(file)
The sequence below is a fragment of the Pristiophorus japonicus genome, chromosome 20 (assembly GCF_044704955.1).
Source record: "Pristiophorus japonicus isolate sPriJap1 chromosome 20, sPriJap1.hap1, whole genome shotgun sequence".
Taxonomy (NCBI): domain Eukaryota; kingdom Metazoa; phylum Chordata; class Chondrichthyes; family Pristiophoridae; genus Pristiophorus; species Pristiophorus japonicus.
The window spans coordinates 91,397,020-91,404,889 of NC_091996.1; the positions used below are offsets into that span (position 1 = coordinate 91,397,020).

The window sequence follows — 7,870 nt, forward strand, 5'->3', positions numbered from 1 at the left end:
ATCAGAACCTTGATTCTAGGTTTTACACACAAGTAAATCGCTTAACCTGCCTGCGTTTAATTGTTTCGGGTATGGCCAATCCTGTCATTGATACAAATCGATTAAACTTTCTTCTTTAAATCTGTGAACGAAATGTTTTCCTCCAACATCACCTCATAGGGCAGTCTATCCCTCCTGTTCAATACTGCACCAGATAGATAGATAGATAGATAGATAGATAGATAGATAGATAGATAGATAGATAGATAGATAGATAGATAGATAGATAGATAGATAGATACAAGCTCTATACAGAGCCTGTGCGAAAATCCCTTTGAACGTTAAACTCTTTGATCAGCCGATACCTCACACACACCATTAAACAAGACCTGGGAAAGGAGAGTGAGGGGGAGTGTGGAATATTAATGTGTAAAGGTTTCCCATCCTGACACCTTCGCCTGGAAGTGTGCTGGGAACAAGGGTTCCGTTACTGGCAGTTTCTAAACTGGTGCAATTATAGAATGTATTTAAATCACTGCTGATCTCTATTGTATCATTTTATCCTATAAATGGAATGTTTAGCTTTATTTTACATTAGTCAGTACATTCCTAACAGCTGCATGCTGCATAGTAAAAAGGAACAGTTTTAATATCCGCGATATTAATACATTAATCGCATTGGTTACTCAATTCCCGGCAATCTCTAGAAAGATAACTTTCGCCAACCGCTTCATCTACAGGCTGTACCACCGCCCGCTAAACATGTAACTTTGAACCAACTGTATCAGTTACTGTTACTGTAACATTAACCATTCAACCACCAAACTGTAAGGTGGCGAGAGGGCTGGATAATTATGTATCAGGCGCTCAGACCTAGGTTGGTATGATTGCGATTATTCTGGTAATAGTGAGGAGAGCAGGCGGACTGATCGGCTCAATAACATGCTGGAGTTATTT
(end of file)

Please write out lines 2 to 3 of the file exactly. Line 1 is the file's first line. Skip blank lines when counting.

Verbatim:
Source record: "Pristiophorus japonicus isolate sPriJap1 chromosome 20, sPriJap1.hap1, whole genome shotgun sequence".
Taxonomy (NCBI): domain Eukaryota; kingdom Metazoa; phylum Chordata; class Chondrichthyes; family Pristiophoridae; genus Pristiophorus; species Pristiophorus japonicus.